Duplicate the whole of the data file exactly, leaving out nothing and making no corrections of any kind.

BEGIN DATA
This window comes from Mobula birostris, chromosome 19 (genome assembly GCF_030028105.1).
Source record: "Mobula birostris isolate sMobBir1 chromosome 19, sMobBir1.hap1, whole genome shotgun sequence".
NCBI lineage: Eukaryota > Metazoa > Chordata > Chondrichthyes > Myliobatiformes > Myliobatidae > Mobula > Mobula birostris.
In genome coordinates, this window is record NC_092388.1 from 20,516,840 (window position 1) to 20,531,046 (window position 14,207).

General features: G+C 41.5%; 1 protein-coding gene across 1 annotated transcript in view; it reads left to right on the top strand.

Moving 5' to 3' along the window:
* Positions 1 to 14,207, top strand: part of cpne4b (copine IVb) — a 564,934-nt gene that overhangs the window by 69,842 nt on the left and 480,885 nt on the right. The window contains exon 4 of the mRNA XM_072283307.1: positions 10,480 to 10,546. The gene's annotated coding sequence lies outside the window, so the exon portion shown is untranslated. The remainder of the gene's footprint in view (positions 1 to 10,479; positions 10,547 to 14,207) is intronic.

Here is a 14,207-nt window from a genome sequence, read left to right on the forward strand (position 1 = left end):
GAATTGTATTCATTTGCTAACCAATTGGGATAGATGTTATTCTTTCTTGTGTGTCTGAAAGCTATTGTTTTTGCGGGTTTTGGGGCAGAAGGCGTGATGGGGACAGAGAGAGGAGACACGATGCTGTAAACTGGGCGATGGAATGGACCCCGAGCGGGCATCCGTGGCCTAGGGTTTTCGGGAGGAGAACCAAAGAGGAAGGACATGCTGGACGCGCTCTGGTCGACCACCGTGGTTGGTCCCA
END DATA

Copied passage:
This window comes from Mobula birostris, chromosome 19 (genome assembly GCF_030028105.1).
Source record: "Mobula birostris isolate sMobBir1 chromosome 19, sMobBir1.hap1, whole genome shotgun sequence".
NCBI lineage: Eukaryota > Metazoa > Chordata > Chondrichthyes > Myliobatiformes > Myliobatidae > Mobula > Mobula birostris.
In genome coordinates, this window is record NC_092388.1 from 20,516,840 (window position 1) to 20,531,046 (window position 14,207).

General features: G+C 41.5%; 1 protein-coding gene across 1 annotated transcript in view; it reads left to right on the top strand.

Moving 5' to 3' along the window:
* Positions 1 to 14,207, top strand: part of cpne4b (copine IVb) — a 564,934-nt gene that overhangs the window by 69,842 nt on the left and 480,885 nt on the right. The window contains exon 4 of the mRNA XM_072283307.1: positions 10,480 to 10,546. The gene's annotated coding sequence lies outside the window, so the exon portion shown is untranslated. The remainder of the gene's footprint in view (positions 1 to 10,479; positions 10,547 to 14,207) is intronic.

Here is a 14,207-nt window from a genome sequence, read left to right on the forward strand (position 1 = left end):
GAATTGTATTCATTTGCTAACCAATTGGGATAGATGTTATTCTTTCTTGTGTGTCTGAAAGCTATTGTTTTTGCGGGTTTTGGGGCAGAAGGCGTGATGGGGACAGAGAGAGGAGACACGATGCTGTAAACTGGGCGATGGAATGGACCCCGAGCGGGCATCCGTGGCCTAGGGTTTTCGGGAGGAGAACCAAAGAGGAAGGACATGCTGGACGCGCTCTGGTCGACCACCGTGGTTGGTCCCA